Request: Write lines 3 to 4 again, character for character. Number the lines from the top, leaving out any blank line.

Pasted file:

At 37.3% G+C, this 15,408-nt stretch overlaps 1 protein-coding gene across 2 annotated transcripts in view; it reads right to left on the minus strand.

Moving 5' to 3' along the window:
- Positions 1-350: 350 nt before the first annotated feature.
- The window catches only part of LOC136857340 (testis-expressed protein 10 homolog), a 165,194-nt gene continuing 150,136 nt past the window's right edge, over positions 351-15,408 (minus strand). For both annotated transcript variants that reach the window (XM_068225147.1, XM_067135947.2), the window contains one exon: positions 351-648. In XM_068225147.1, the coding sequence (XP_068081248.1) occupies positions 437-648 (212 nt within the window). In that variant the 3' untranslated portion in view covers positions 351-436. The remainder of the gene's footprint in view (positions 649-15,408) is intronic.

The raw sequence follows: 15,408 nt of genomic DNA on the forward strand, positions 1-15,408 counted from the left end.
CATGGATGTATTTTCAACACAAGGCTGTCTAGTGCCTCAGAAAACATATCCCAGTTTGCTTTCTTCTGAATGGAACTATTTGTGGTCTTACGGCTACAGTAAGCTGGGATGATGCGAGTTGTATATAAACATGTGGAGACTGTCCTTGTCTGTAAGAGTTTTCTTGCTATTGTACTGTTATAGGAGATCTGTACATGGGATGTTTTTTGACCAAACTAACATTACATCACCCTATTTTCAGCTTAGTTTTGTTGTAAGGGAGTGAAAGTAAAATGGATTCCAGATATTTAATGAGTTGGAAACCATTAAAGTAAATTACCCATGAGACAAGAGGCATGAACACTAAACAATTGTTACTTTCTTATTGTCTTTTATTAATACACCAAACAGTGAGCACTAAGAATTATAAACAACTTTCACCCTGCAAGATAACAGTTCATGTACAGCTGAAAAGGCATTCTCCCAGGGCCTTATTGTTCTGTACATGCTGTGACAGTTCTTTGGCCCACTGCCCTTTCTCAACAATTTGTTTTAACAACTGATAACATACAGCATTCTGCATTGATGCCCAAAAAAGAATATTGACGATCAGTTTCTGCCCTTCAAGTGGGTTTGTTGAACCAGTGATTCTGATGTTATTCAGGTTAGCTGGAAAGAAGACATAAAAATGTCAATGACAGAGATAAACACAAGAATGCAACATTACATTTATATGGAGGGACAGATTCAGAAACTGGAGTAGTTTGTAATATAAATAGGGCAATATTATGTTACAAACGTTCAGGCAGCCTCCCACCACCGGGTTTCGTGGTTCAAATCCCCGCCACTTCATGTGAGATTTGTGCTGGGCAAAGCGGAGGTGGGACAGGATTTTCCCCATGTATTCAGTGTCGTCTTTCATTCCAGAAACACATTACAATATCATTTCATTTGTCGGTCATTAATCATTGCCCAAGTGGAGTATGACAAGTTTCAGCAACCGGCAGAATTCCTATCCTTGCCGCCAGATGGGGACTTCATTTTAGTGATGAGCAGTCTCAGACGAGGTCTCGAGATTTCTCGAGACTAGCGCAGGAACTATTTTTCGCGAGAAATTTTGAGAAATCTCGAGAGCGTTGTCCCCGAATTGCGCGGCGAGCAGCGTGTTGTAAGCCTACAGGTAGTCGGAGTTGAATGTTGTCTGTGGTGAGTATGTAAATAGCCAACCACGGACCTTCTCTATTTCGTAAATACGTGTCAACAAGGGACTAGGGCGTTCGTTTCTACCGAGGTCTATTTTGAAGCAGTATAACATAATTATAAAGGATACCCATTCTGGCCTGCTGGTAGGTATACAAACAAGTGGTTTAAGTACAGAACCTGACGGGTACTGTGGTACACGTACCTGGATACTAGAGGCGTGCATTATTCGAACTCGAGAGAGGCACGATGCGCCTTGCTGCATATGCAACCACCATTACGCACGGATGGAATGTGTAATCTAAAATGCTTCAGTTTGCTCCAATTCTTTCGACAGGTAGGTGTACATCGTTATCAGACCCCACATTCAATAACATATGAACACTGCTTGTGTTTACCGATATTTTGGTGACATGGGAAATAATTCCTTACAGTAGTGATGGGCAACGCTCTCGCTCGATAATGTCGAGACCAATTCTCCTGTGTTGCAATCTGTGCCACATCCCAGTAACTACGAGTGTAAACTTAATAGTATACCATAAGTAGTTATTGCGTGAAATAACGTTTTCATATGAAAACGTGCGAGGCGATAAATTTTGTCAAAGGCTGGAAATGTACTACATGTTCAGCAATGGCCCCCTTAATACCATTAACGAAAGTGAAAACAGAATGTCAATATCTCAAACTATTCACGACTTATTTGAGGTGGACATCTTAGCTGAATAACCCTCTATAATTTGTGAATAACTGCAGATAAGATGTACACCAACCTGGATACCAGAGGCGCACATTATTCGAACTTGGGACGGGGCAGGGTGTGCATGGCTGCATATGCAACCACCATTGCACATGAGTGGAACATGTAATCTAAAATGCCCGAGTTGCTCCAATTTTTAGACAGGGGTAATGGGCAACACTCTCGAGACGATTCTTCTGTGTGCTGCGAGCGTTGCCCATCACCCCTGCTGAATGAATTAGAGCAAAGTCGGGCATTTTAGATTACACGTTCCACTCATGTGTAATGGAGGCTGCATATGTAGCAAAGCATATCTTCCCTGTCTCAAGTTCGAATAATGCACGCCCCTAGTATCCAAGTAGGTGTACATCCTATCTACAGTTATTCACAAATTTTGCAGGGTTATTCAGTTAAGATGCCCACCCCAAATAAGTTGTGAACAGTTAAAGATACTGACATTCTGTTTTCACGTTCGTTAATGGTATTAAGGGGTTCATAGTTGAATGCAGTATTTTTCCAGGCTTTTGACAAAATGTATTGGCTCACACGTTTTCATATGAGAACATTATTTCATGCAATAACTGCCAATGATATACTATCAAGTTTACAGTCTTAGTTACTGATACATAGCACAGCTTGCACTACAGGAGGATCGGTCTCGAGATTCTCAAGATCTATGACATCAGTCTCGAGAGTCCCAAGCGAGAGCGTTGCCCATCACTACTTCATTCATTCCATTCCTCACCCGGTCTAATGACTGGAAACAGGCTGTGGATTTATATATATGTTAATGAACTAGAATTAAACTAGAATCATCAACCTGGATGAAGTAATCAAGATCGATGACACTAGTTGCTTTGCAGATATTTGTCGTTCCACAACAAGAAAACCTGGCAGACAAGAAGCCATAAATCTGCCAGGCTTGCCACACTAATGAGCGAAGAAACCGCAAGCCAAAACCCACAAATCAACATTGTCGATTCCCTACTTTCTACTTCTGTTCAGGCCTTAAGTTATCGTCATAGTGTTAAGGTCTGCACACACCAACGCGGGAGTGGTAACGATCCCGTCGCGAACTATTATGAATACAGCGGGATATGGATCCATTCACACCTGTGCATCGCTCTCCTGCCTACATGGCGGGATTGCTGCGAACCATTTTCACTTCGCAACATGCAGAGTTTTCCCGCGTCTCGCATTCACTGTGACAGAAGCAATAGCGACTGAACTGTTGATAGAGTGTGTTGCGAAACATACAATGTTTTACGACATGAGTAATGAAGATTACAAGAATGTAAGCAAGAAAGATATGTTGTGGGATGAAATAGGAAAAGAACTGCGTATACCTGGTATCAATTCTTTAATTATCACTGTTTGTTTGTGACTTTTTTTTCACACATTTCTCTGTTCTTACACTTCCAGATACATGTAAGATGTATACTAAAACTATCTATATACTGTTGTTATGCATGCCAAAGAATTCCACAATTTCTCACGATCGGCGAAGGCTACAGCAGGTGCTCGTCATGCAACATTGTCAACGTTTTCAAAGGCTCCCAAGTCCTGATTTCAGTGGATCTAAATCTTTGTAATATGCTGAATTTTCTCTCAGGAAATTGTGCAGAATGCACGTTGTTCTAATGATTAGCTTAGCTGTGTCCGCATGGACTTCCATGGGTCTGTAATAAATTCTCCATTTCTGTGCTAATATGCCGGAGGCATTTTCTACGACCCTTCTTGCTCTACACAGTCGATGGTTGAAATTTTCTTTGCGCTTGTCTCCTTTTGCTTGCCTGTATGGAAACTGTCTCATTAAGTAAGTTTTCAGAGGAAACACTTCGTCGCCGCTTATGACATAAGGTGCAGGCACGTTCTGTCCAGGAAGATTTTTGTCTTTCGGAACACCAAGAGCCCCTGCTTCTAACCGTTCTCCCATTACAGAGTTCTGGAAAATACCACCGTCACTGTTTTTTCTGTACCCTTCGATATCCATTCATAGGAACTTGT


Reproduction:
- Positions 1-350: 350 nt before the first annotated feature.
- The window catches only part of LOC136857340 (testis-expressed protein 10 homolog), a 165,194-nt gene continuing 150,136 nt past the window's right edge, over positions 351-15,408 (minus strand). For both annotated transcript variants that reach the window (XM_068225147.1, XM_067135947.2), the window contains one exon: positions 351-648. In XM_068225147.1, the coding sequence (XP_068081248.1) occupies positions 437-648 (212 nt within the window). In that variant the 3' untranslated portion in view covers positions 351-436. The remainder of the gene's footprint in view (positions 649-15,408) is intronic.